This course is a thorough introduction to restoring old gardens and gardens of historical significance. Learn some garden history to help you evaluate garden styles and cultural influences. Discover how to survey sites and record important information and how to apply historical data to decision making over which plants and landscape features need to be retained or restored. Learn to plan garden restoration projects and bring old gardens back to life.     


There are 8 lessons in this module as follows:

  1. Landscape History & Design Styles
  2. Surveying the Site
  3. Assessment of Plantings and Features
  4. Selecting Components for Retention
  5. Work Programming and Risk Management
  6. Drainage
  7. Hard Landscape Feature Restoration
  8. Planting Restoration and Maintenance


  • Outline the history of UK garden design and the influence of plant introductions.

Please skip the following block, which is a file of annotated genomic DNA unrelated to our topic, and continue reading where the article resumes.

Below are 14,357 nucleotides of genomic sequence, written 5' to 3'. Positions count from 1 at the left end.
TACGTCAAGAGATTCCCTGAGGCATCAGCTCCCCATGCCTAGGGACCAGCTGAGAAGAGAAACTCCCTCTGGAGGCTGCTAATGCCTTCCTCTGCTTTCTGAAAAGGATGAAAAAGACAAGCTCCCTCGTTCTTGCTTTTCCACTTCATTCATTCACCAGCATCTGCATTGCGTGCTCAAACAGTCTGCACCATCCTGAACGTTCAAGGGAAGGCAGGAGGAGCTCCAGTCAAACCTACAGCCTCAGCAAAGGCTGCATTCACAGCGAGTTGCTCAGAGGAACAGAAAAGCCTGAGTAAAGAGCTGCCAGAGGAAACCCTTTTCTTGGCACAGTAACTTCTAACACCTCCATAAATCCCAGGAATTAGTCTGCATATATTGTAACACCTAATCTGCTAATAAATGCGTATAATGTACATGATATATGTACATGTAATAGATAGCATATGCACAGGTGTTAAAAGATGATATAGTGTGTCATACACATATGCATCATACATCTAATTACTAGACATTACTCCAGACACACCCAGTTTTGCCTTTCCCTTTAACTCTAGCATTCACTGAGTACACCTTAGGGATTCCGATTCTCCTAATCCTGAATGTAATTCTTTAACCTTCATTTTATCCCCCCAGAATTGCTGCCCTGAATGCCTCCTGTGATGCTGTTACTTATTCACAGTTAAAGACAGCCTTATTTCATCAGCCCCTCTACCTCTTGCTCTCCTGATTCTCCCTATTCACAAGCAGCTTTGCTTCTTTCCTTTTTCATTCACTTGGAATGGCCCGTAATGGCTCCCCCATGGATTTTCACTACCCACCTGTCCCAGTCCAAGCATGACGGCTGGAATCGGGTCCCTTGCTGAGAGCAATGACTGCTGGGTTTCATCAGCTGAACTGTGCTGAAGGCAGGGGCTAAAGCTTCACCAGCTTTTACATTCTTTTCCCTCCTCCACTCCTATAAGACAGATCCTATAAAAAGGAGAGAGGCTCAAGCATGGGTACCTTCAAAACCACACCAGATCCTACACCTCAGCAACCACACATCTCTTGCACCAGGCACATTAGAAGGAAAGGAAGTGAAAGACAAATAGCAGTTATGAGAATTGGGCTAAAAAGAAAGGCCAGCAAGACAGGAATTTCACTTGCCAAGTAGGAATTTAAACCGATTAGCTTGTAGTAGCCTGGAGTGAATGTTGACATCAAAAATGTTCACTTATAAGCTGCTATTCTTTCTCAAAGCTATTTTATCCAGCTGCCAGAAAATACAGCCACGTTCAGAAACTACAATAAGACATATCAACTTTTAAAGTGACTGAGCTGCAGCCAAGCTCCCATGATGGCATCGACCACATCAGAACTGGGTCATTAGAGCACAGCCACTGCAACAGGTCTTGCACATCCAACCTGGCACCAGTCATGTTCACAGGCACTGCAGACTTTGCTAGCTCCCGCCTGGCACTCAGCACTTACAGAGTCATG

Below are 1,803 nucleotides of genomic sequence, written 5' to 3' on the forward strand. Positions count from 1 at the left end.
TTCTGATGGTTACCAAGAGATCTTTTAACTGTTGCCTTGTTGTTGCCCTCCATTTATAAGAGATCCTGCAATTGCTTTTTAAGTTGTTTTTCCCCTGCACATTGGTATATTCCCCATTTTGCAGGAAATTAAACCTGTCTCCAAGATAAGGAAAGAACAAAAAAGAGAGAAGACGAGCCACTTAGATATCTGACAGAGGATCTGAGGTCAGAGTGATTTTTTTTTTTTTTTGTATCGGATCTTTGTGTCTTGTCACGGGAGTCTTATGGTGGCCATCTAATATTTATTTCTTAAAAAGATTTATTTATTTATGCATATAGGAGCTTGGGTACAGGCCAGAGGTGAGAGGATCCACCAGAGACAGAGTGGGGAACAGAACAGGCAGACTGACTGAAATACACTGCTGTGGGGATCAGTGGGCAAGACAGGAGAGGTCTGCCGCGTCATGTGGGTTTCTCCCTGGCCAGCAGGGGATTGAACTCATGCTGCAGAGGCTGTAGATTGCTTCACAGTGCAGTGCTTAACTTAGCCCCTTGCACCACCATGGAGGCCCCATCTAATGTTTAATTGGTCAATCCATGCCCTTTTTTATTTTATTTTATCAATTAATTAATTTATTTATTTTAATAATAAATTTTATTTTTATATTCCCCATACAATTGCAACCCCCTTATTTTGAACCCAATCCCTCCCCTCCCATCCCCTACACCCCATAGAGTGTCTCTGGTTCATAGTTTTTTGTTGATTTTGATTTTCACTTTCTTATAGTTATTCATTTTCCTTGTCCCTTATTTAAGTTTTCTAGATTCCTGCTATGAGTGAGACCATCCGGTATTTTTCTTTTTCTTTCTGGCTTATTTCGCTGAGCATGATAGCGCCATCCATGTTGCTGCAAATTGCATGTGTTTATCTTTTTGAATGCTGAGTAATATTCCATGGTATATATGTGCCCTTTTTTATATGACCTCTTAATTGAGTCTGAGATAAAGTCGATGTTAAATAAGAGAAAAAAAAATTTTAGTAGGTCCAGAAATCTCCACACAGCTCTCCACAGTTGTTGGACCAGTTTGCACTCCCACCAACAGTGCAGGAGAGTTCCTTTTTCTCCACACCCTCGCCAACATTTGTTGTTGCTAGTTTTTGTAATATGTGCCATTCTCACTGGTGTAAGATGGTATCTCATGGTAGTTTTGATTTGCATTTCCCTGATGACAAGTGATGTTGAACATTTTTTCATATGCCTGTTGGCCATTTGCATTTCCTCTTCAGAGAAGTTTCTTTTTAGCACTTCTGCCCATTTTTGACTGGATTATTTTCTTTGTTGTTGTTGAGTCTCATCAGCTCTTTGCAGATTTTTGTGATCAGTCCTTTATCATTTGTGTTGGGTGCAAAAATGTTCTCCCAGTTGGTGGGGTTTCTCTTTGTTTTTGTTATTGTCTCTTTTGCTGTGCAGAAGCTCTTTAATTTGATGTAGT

• Evaluate an established ornamental garden in order to determine any particular design style period, or plants of interest.
  • Describe basic methods for the survey and recording of the layout and content of an established garden, and explain the importance of detailed information including assessment of site factors.
  • Explain processes and the need for assessment and recording of the type, condition and future potential of a range of plantings and features in an ornamental garden.
  • Explain the main criteria used to select plantings and features for retention in a restored garden.
  • Explain the need and processes of analysis of collected information.